A court in Japan Thursday acquitted three former executives of a company that runs Fukushima nuclear plant paralyzed by the 2011 tsunami, local media reported.
The former staffers of Tokyo Electric Power Company Holdings Inc. were accused of failing to prevent the 2011 Fukushima nuclear disaster -- world's worst nuclear crisis since the 1986 Chernobyl disaster -- triggered by an earthquake and tsunami in the northeastern Japan, Tokyo-based Kyodo News agency reported.
The Tokyo District Court acquitted Tsunehisa Katsumata, former TEPCO chairman, Ichiro Takekuro and Sakae Muto, both were former vice presidents, who were charged in 2016 with “professional negligence resulting in death and injury.”
"It would be impossible to operate a nuclear plant if operators are obliged to predict every possibility about a tsunami and take necessary measures," presiding judge Kenichi Nagafuchi said while handing down the ruling.
The trio said before the court that they “could not have foreseen the massive tsunami that crippled the Fukushima Daiichi power plant and caused core meltdowns.”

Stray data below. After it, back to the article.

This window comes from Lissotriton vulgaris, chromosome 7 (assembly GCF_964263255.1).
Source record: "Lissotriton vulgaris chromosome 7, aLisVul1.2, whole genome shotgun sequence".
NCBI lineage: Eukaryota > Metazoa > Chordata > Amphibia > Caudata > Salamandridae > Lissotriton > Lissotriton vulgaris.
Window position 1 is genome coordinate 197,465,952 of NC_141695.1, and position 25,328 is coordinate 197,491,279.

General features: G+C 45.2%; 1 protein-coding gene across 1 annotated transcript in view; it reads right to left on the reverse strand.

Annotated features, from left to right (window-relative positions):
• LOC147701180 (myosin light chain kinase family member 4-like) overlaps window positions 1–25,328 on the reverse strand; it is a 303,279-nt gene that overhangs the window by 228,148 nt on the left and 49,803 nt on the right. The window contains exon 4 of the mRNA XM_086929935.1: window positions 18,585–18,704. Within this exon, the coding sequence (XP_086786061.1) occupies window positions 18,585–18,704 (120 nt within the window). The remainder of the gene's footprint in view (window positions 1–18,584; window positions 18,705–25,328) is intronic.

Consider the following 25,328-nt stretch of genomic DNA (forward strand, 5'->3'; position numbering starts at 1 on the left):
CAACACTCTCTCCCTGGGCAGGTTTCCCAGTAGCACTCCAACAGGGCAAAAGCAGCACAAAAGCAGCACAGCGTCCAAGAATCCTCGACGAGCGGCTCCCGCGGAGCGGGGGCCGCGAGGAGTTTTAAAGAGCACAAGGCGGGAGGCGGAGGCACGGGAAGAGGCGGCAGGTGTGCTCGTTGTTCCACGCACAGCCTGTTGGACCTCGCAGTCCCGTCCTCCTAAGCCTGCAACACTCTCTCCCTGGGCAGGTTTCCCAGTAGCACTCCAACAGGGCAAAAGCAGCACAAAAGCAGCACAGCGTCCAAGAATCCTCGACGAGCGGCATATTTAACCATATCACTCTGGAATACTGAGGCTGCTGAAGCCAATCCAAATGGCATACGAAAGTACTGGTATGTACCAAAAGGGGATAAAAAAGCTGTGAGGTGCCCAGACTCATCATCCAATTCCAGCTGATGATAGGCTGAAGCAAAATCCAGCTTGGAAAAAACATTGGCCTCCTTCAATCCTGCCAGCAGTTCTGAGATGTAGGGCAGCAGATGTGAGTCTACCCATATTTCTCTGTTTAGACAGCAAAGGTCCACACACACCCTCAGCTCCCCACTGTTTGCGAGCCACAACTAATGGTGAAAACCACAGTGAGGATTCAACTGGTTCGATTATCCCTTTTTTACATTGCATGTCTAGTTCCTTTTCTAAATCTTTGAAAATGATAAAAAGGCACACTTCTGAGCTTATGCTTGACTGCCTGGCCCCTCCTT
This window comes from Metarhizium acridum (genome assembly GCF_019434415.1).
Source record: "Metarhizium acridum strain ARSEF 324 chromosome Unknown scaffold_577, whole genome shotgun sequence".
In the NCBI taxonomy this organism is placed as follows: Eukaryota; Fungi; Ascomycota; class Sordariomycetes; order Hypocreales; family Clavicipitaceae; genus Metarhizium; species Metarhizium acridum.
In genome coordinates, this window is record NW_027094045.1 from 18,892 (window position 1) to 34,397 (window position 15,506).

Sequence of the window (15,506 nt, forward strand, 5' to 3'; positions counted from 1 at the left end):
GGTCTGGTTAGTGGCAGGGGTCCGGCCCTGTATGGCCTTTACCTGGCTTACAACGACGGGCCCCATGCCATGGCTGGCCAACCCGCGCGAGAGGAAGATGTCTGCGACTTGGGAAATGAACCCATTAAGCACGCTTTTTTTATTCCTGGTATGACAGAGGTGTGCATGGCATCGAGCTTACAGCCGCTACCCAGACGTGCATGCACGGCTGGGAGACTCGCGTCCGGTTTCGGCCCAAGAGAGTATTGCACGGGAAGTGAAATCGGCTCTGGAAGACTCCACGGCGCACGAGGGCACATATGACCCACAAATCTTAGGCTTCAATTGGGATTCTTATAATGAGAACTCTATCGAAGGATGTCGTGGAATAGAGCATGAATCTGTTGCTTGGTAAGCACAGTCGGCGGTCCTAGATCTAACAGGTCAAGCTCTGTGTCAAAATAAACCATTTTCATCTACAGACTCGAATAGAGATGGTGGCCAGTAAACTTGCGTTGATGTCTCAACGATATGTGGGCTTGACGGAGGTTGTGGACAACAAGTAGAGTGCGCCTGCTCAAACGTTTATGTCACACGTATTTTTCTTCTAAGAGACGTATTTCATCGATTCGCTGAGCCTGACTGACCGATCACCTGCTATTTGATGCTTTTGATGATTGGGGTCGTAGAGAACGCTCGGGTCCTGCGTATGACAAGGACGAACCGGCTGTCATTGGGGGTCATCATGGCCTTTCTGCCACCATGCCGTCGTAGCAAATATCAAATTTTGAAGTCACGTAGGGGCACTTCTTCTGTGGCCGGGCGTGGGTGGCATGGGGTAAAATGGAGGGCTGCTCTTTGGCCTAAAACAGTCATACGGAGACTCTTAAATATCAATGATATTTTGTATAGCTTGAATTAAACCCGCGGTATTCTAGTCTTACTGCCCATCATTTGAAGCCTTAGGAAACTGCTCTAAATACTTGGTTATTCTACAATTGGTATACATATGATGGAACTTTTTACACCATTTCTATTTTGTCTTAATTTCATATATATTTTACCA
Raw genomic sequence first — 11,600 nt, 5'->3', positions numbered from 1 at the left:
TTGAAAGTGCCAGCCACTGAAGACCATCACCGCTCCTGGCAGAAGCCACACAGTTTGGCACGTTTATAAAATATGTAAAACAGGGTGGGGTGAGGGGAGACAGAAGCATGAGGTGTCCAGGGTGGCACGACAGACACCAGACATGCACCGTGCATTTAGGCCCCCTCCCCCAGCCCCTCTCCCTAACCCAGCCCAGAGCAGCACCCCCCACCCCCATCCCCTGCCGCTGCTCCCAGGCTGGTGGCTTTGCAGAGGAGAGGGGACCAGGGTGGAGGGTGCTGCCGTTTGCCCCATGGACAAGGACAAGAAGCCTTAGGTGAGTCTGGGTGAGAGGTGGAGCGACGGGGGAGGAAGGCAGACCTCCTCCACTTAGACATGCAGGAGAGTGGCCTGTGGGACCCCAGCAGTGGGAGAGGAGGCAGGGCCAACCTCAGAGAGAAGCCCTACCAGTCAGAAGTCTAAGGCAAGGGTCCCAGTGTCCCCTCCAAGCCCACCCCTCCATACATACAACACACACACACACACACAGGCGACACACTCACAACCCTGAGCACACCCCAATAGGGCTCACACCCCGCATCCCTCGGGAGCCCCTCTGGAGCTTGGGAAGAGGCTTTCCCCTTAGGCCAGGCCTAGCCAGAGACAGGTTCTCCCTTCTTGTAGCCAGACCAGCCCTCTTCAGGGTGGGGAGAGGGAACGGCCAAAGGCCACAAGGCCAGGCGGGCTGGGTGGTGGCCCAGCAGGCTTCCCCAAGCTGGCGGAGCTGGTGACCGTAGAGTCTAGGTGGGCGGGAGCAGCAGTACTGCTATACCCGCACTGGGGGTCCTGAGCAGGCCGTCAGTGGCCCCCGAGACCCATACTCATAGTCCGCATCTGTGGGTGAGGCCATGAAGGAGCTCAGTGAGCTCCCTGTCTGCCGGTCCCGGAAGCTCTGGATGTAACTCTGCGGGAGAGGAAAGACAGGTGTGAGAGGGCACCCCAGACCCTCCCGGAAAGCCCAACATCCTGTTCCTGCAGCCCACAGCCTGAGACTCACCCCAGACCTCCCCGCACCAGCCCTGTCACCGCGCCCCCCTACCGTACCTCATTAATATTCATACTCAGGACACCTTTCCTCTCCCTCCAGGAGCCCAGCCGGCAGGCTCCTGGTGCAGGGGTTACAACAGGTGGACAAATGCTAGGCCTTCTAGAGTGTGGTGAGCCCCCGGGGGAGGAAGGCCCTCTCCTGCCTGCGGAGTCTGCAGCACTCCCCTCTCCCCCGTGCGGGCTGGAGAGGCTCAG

The 2011 nuclear disaster led to the death of 44 people and evacuation of thousands of people from the region.
"We once again offer our sincerest apologies for causing great trouble and worries to many people, including people in Fukushima Prefecture," TEPCO said in a statement after the ruling.
The six-reactor plant on the Pacific coast was flooded by tsunami waves exceeding 10 meters (32 feet) triggered by the magnitude 9.0 earthquake on March 11, 2011 causing the reactor cooling systems to lose their power supply.
By Riyaz ul Khaliq